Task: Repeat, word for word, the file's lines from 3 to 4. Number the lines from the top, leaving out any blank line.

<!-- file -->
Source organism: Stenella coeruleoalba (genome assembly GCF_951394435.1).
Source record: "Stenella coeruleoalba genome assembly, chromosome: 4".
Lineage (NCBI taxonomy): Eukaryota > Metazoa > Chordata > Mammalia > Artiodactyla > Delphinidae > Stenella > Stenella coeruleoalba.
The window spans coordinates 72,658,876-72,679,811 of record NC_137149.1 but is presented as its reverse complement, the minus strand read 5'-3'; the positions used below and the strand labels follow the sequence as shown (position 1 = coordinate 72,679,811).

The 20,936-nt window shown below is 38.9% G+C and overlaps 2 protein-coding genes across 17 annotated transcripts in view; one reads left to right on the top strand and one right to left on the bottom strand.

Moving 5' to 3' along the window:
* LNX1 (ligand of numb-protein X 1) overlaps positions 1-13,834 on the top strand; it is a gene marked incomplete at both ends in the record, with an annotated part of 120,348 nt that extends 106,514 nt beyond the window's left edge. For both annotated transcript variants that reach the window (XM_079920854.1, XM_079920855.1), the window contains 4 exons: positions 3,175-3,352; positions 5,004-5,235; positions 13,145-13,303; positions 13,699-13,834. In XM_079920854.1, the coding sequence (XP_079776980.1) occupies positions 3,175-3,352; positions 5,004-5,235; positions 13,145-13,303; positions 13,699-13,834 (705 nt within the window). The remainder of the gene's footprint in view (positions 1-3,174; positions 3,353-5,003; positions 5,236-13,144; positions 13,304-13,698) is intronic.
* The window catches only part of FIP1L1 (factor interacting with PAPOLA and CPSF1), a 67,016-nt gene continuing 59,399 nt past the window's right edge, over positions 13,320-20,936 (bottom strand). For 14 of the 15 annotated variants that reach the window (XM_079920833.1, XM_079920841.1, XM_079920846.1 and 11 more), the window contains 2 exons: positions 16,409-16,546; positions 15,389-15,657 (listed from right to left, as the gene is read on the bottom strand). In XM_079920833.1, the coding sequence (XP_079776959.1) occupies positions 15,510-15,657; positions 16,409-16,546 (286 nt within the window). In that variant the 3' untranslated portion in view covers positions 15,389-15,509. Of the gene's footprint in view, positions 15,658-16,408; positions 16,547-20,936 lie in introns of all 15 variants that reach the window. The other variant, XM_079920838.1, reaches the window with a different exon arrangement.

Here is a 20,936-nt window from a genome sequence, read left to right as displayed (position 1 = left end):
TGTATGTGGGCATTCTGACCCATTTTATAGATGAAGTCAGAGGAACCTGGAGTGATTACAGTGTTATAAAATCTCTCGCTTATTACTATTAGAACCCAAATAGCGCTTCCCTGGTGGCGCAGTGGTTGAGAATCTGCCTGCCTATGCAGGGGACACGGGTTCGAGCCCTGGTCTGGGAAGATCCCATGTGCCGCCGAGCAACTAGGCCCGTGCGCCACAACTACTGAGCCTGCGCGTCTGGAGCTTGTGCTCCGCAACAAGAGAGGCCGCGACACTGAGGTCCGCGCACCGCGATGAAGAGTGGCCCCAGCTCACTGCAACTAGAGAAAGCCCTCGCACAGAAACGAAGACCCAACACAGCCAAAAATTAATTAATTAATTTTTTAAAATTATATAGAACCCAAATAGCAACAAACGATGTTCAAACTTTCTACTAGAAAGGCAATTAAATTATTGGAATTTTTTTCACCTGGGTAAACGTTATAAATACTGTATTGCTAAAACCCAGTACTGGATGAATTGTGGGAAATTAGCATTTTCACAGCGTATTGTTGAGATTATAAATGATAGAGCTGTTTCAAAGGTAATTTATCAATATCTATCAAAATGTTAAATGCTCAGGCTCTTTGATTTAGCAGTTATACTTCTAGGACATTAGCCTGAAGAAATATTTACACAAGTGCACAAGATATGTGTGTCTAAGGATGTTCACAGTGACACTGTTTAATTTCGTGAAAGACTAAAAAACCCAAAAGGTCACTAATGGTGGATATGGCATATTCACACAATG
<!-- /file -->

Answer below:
Lineage (NCBI taxonomy): Eukaryota > Metazoa > Chordata > Mammalia > Artiodactyla > Delphinidae > Stenella > Stenella coeruleoalba.
The window spans coordinates 72,658,876-72,679,811 of record NC_137149.1 but is presented as its reverse complement, the minus strand read 5'-3'; the positions used below and the strand labels follow the sequence as shown (position 1 = coordinate 72,679,811).